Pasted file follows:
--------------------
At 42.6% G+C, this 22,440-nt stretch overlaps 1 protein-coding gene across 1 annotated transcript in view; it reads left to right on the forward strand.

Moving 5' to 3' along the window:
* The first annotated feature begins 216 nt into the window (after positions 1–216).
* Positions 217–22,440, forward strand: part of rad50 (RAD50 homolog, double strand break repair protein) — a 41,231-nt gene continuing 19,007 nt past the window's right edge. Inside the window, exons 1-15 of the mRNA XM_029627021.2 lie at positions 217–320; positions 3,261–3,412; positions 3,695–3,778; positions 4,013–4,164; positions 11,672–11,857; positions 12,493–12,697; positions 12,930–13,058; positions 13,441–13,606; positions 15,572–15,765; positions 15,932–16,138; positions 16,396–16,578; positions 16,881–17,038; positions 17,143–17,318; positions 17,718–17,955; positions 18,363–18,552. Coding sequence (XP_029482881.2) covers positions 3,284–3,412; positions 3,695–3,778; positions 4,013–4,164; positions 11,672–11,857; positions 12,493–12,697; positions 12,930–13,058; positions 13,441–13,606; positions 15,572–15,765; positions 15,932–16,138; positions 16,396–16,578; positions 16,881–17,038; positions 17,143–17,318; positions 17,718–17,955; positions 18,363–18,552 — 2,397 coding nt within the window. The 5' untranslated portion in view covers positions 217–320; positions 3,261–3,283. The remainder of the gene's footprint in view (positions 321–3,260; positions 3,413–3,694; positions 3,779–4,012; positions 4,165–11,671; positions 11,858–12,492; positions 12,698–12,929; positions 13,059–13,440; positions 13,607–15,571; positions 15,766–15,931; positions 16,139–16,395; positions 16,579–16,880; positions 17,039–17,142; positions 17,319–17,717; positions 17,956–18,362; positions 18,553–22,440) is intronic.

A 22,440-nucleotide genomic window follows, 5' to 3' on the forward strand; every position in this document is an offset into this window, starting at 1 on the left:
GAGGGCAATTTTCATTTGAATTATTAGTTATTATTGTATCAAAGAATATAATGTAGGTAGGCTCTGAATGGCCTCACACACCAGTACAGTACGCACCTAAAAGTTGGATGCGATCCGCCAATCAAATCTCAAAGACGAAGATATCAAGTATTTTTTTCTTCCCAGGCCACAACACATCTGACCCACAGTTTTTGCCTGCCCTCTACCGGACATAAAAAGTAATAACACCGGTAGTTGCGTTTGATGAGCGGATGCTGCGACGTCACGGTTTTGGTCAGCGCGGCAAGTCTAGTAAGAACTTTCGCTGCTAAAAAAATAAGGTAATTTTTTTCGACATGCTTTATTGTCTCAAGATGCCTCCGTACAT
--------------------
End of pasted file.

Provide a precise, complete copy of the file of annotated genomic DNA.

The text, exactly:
At 42.6% G+C, this 22,440-nt stretch overlaps 1 protein-coding gene across 1 annotated transcript in view; it reads left to right on the forward strand.

Moving 5' to 3' along the window:
* The first annotated feature begins 216 nt into the window (after positions 1–216).
* Positions 217–22,440, forward strand: part of rad50 (RAD50 homolog, double strand break repair protein) — a 41,231-nt gene continuing 19,007 nt past the window's right edge. Inside the window, exons 1-15 of the mRNA XM_029627021.2 lie at positions 217–320; positions 3,261–3,412; positions 3,695–3,778; positions 4,013–4,164; positions 11,672–11,857; positions 12,493–12,697; positions 12,930–13,058; positions 13,441–13,606; positions 15,572–15,765; positions 15,932–16,138; positions 16,396–16,578; positions 16,881–17,038; positions 17,143–17,318; positions 17,718–17,955; positions 18,363–18,552. Coding sequence (XP_029482881.2) covers positions 3,284–3,412; positions 3,695–3,778; positions 4,013–4,164; positions 11,672–11,857; positions 12,493–12,697; positions 12,930–13,058; positions 13,441–13,606; positions 15,572–15,765; positions 15,932–16,138; positions 16,396–16,578; positions 16,881–17,038; positions 17,143–17,318; positions 17,718–17,955; positions 18,363–18,552 — 2,397 coding nt within the window. The 5' untranslated portion in view covers positions 217–320; positions 3,261–3,283. The remainder of the gene's footprint in view (positions 321–3,260; positions 3,413–3,694; positions 3,779–4,012; positions 4,165–11,671; positions 11,858–12,492; positions 12,698–12,929; positions 13,059–13,440; positions 13,607–15,571; positions 15,766–15,931; positions 16,139–16,395; positions 16,579–16,880; positions 17,039–17,142; positions 17,319–17,717; positions 17,956–18,362; positions 18,553–22,440) is intronic.

A 22,440-nucleotide genomic window follows, 5' to 3' on the forward strand; every position in this document is an offset into this window, starting at 1 on the left:
GAGGGCAATTTTCATTTGAATTATTAGTTATTATTGTATCAAAGAATATAATGTAGGTAGGCTCTGAATGGCCTCACACACCAGTACAGTACGCACCTAAAAGTTGGATGCGATCCGCCAATCAAATCTCAAAGACGAAGATATCAAGTATTTTTTTCTTCCCAGGCCACAACACATCTGACCCACAGTTTTTGCCTGCCCTCTACCGGACATAAAAAGTAATAACACCGGTAGTTGCGTTTGATGAGCGGATGCTGCGACGTCACGGTTTTGGTCAGCGCGGCAAGTCTAGTAAGAACTTTCGCTGCTAAAAAAATAAGGTAATTTTTTTCGACATGCTTTATTGTCTCAAGATGCCTCCGTACAT